Nothing Tastes as Good as Being Light Feels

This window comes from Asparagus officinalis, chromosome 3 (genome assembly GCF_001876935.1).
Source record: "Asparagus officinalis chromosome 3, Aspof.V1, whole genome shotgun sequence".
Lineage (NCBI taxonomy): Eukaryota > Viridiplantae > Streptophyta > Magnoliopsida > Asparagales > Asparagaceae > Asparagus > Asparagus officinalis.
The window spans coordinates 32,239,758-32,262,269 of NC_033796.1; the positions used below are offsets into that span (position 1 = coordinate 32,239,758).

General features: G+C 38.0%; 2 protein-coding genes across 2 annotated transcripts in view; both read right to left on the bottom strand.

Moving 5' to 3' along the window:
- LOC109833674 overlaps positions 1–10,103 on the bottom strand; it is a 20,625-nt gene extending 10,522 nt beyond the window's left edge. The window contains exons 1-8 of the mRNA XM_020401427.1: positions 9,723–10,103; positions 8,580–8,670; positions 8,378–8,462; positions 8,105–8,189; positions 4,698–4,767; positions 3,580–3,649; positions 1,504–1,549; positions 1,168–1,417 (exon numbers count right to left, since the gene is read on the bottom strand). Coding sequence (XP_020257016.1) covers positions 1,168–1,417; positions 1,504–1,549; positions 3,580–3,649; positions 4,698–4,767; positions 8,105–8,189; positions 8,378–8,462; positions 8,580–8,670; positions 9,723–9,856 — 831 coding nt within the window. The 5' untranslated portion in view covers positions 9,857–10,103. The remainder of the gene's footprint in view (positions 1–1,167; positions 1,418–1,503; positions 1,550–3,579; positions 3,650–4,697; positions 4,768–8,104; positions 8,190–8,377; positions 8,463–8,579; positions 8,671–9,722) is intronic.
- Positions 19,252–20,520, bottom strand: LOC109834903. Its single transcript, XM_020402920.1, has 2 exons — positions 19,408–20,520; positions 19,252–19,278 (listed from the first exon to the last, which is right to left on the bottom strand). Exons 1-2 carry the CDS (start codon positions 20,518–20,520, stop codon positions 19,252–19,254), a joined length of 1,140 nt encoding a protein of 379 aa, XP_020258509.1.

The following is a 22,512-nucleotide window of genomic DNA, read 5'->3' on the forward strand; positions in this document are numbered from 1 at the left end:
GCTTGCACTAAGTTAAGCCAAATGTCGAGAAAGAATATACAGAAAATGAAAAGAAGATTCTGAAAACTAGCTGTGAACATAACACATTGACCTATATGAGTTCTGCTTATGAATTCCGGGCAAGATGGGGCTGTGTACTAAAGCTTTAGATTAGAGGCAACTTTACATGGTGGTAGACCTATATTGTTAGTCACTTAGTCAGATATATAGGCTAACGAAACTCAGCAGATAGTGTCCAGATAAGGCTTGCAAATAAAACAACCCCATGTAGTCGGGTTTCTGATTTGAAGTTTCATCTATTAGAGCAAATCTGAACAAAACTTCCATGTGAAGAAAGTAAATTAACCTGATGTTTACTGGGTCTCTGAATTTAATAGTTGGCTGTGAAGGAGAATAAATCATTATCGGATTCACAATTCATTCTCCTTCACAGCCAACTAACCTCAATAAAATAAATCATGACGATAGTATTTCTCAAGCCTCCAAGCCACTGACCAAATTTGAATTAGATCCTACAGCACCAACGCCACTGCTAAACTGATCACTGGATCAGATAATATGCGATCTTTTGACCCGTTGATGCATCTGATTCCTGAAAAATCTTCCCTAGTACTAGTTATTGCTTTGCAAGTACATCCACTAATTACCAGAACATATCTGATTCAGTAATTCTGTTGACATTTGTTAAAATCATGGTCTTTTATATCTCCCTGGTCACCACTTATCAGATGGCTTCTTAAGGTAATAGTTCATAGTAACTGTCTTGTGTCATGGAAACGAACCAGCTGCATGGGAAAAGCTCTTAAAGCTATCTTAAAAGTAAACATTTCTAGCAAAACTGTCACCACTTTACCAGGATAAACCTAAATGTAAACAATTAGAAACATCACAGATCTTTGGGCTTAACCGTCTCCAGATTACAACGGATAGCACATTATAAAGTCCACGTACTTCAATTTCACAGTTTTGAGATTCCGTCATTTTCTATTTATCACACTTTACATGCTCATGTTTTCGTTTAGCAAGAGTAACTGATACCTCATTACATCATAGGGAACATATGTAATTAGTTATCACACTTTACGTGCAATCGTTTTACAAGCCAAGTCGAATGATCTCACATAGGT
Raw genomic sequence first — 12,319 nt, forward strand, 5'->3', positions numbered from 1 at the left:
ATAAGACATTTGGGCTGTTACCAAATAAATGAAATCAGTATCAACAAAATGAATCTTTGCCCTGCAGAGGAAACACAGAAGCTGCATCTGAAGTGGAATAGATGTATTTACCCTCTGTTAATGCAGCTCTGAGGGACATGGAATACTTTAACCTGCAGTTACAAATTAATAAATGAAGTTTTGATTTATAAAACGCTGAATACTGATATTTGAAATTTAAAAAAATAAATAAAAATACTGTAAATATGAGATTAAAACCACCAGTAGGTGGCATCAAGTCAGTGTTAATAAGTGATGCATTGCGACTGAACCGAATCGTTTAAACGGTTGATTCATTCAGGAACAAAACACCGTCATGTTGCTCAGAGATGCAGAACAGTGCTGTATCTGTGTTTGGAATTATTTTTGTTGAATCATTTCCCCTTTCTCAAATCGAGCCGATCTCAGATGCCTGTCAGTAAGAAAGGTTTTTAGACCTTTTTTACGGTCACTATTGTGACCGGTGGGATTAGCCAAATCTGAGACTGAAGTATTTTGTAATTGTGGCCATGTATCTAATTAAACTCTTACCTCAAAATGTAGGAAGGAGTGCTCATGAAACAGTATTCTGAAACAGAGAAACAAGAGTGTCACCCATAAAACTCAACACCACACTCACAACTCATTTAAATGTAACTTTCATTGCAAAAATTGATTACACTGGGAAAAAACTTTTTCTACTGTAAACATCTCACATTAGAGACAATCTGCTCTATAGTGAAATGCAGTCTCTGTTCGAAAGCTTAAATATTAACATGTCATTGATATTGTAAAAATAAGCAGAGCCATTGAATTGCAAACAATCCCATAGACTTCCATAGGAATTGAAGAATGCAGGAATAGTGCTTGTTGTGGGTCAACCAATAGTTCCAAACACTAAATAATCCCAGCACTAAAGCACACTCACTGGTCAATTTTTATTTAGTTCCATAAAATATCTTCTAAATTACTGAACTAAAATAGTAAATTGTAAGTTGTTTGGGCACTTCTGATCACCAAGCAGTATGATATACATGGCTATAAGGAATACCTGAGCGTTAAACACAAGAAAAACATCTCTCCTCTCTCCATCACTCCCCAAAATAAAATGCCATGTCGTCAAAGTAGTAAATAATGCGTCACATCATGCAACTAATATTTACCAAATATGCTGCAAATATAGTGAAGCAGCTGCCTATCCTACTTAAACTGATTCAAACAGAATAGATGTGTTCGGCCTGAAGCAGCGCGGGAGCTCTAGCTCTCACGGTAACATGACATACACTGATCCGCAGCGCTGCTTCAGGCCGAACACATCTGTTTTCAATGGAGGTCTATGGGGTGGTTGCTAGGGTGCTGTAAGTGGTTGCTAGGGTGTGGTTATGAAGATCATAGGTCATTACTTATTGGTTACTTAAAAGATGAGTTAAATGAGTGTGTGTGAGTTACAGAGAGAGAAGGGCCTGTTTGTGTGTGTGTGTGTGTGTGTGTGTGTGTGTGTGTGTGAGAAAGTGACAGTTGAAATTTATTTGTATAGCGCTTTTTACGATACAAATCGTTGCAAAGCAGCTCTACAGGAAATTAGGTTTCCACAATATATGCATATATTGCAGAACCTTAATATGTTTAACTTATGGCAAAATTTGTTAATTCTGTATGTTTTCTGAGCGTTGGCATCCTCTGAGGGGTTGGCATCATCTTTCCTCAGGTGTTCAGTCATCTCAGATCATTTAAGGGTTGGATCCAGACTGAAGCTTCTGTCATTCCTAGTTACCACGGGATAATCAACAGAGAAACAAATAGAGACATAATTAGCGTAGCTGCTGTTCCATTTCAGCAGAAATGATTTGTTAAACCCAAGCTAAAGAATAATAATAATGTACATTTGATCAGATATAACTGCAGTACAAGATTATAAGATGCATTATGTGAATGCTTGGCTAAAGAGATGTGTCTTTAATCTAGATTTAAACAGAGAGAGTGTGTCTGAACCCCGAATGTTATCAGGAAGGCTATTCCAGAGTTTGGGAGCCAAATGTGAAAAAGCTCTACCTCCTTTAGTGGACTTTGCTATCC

![Alt Text](https://images.squarespace-cdn.com/content/v1/56c346b607eaa09d9189a870/5c858063-74b5-43e0-8ed1-bc349d2acf84/Texting3.jpg) There’s this idea out there that anyone running a tech operation is all aboard cyborg-ifying the human race. That scale and speed is the most important thing we’re living for. That wielding an app for each and every daily task is a measure of one’s app-titude (gag), that screen time is sexy, that a retinal scan to enter a restaurant isn’t such a bad thing, so long as that scan equates to a more customized and tasty experience upon one’s return. All a bit creepy, of course. And then there’s the opposition. Those that can’t relent on the pitfalls of tech, and more specifically, the smartphone. Yes, the privacy concerns, the insta-porn, the carpal tunnel, the ADHD, the instaneity-defeats-the-pursuit-of-IRL-experience, all that. But also those in denial that the back to earth movement is really only viable for a consummate select few, that the influence of tech is dramatically irreversible. We live in a culture fixated on better or lesser, bigger or smaller. Where the assumption that the deprivation or limitation of things equates to a lesser lived existence. Between FOMO and “sticky” capitalism (more on that below), it’s hard to know how to actually, logically, proceed in the pursuit of the contemporary holy grail: balance. And then there’s Light Phone. A tech company that wants you to use its innovation sparingly. You read that right. A nimble, durable, and ocular-soothing device, Light Phone began as a flip-phone experiment. To date, it’s ballooned with restrained yet punchy innovations (I navigated myself to a delicious bottle of naturally fermented Sangiovese last month during Milan Fashion Week, courtesy its Directions function, for instance). But it’s also grown with thousands and thousands of users around the world who enthuse not about what the implementation of the phone took away from their lives, but what its integration created. An enabling of coherent, linear actions and thinking one might not realize were thrown out with the bath water when they chose their Instagram handle ten years ago. I had the privilege of chatting with Light Phone founders, Joe Hollier and Kaiwei Tang, from their NYC headquarters, as 2022 was kicking off and people everywhere were resolving on a year ahead with less screen and more meaningful moments. Below, we talk startup culture and its occasional errancy, the merits of elective compartmentalization, and of course, the beauty of a less spastic existence.